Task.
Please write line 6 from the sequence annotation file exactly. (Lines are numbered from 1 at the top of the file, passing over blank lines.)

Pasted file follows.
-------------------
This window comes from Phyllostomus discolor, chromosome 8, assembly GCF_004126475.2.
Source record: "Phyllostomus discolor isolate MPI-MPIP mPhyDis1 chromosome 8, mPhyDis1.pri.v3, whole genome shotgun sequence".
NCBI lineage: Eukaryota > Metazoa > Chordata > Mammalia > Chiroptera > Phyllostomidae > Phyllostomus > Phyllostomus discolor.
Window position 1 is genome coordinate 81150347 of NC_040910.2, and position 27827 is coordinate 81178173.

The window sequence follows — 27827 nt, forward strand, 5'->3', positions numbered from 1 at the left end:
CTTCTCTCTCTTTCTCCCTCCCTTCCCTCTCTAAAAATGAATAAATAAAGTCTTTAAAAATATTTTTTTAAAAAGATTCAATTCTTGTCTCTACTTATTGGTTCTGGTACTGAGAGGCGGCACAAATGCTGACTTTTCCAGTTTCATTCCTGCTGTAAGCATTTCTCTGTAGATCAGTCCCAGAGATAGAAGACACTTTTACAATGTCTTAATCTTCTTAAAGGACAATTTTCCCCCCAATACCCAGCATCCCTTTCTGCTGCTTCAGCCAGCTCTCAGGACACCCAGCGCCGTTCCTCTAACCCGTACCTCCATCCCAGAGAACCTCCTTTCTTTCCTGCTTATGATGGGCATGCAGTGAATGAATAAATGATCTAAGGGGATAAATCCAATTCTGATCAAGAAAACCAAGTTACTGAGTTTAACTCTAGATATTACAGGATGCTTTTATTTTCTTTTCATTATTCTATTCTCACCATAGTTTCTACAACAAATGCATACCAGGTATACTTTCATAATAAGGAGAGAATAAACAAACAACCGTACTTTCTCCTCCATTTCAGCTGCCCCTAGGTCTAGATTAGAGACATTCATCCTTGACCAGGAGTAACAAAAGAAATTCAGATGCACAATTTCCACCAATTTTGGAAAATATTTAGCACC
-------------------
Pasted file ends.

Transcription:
CTTCTCTCTCTTTCTCCCTCCCTTCCCTCTCTAAAAATGAATAAATAAAGTCTTTAAAAATATTTTTTTAAAAAGATTCAATTCTTGTCTCTACTTATTGGTTCTGGTACTGAGAGGCGGCACAAATGCTGACTTTTCCAGTTTCATTCCTGCTGTAAGCATTTCTCTGTAGATCAGTCCCAGAGATAGAAGACACTTTTACAATGTCTTAATCTTCTTAAAGGACAATTTTCCCCCCAATACCCAGCATCCCTTTCTGCTGCTTCAGCCAGCTCTCAGGACACCCAGCGCCGTTCCTCTAACCCGTACCTCCATCCCAGAGAACCTCCTTTCTTTCCTGCTTATGATGGGCATGCAGTGAATGAATAAATGATCTAAGGGGATAAATCCAATTCTGATCAAGAAAACCAAGTTACTGAGTTTAACTCTAGATATTACAGGATGCTTTTATTTTCTTTTCATTATTCTATTCTCACCATAGTTTCTACAACAAATGCATACCAGGTATACTTTCATAATAAGGAGAGAATAAACAAACAACCGTACTTTCTCCTCCATTTCAGCTGCCCCTAGGTCTAGATTAGAGACATTCATCCTTGACCAGGAGTAACAAAAGAAATTCAGATGCACAATTTCCACCAATTTTGGAAAATATTTAGCACC